In a thrilling real-life drama reminiscent of scenes from “Finding Nemo,” when a humpback whale almost swallows two kayakers off the California coast. The kayakers swallowed, spat out, and walked away from this extraordinary encounter with a tale they’ll never forget.
- Two kayakers, Julie McSorley and Liz Cottriel, were nearly swallowed by a humpback whale while whale watching off the coast of Avila Beach, California.
- This event was unexpected and extraordinarily rare, but both women escaped unharmed.
- This remarkable encounter with the kayakers was documented from their perspective and by other witnesses.
- This close call with a humpback whale is a stark reminder of the importance of responsibly observing wildlife.
An Unforgettable Encounter
Two kayakers experienced an event of a lifetime: being nearly swallowed by a humpback whale. Julie McSorley and Liz Cottriel were enjoying a day of whale watching off the coast of Avila Beach, California, when a massive humpback suddenly engulfed their kayak. Miraculously, both women escaped the encounter unharmed, and the kayakers and nearby witnesses captured the surreal moment on video.
Almost Like Dory and Marlin
Much like our kayakers, the duo; Doris and Marlin in Finding Nemo, experiences a moment of fear and uncertainty inside the cavernous mouth of the whale. However, in a twist of humor and fantasy, the whale communicates with Dory and, in a great act of cetacean generosity, expels them safely out of its blowhole, propelling them closer to their destination. While much less whimsical, the real-life encounter of McSorley and Cottriel carries the same message: the ocean and its inhabitants are full of surprising moments that remind us of our peaceful place in the vast ecosystem. So, whether on screen or in the waters off Avila Beach, these experiences stress the importance of respect and care when interacting with our marine cohabitants.
Understanding the Humpback
The humpback whale (Megaptera novaeangliae) is a member of the Baleen family and has a distinctive body shape, long pectoral fins, and the ‘humps’ on its head from which it gets its name. Adults can range from 14–17 meters long and weigh 40 metric tons. These gentle giants have for unique surface behaviors, including breaching, and males produce complex songs that can last from 4 to 33 minutes.
Humpbacks exists in oceans and seas worldwide, migrating up to 16,000 km yearly. They feed in polar waters, dining primarily on krill and small fish, and migrate to tropical or subtropical waters to breed and give birth.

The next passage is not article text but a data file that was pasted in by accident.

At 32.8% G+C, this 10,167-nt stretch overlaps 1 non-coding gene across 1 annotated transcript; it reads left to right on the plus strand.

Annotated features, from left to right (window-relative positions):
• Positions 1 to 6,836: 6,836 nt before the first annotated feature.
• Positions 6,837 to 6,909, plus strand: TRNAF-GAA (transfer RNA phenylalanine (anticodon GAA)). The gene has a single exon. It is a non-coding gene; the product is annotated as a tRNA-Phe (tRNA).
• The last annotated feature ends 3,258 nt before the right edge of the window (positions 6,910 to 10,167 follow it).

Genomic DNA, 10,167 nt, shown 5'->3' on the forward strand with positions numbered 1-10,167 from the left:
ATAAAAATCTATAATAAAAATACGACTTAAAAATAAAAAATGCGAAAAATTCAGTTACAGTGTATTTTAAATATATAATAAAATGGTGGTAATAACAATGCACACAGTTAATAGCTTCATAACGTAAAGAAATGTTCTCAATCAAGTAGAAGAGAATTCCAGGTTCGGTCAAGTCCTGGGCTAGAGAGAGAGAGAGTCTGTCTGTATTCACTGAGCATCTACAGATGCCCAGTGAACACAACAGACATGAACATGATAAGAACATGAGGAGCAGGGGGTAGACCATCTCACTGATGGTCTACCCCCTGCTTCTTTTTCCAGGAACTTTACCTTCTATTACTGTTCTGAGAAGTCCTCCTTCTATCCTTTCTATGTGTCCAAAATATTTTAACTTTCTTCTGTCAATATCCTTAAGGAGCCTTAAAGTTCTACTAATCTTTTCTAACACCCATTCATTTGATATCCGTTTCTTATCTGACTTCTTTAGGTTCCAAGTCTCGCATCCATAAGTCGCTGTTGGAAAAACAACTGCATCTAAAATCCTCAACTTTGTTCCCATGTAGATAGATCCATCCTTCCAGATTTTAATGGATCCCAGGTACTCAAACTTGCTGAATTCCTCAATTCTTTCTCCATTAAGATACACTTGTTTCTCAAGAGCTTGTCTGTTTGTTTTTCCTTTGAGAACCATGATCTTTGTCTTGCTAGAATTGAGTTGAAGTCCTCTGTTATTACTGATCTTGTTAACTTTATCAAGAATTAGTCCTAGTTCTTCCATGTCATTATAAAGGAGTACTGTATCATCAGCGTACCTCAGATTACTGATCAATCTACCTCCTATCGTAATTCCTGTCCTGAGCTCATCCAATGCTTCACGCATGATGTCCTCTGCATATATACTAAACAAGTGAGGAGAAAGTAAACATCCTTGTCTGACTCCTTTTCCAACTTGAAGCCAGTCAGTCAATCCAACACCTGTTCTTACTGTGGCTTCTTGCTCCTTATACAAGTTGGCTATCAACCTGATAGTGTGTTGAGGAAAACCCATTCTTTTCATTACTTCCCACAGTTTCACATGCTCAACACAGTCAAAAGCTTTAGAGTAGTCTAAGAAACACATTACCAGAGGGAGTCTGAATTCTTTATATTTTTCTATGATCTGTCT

However, these majestic creatures have faced significant challenges. Once hunted to the brink of extinction, the humpback whale population has partially recovered from a low of around 5,000 in the 1960s to approximately 135,000 today. They continue to face threats from entanglement in fishing gear, collisions with ships, and noise pollution.
A Close Call with Nature
While the humpback whale is not typically aggressive towards humans. This extraordinary event serves as a stark reminder of the unpredictability of nature. Whales are federally protected under the Marine Mammal Protection Act. Further, it is encouraged to stay at least 100 yards away from these marine giants. Approaching them too closely can endanger both humans and the whales themselves.
Further, boaters and drone operators must follow responsible viewing guidelines. For boaters, slowing down, staying out of the whale’s direction of travel, and not getting between whales. This applies especially to mothers and calves. On the other hand, drone operators should avoid buzzing or landing near the mammals as it is likely to upset them.
Be Whale Wise
If a marine mammal appears injured, dead, or stranded, it’s important to report the sighting to local authorities. Hotlines are available for reporting such incidents and for reporting entangled marine mammals, harassment, and other violations to law enforcement.
In conclusion, while the unique experience of McSorley and Cottriel serves as an intriguing tale of survival. It also underscores the importance of observing marine wildlife from a safe distance. Remember, being “whale wise” ensures your safety and protects these magnificent creatures. This further allows them to continue their epic journeys across the world’s oceans.
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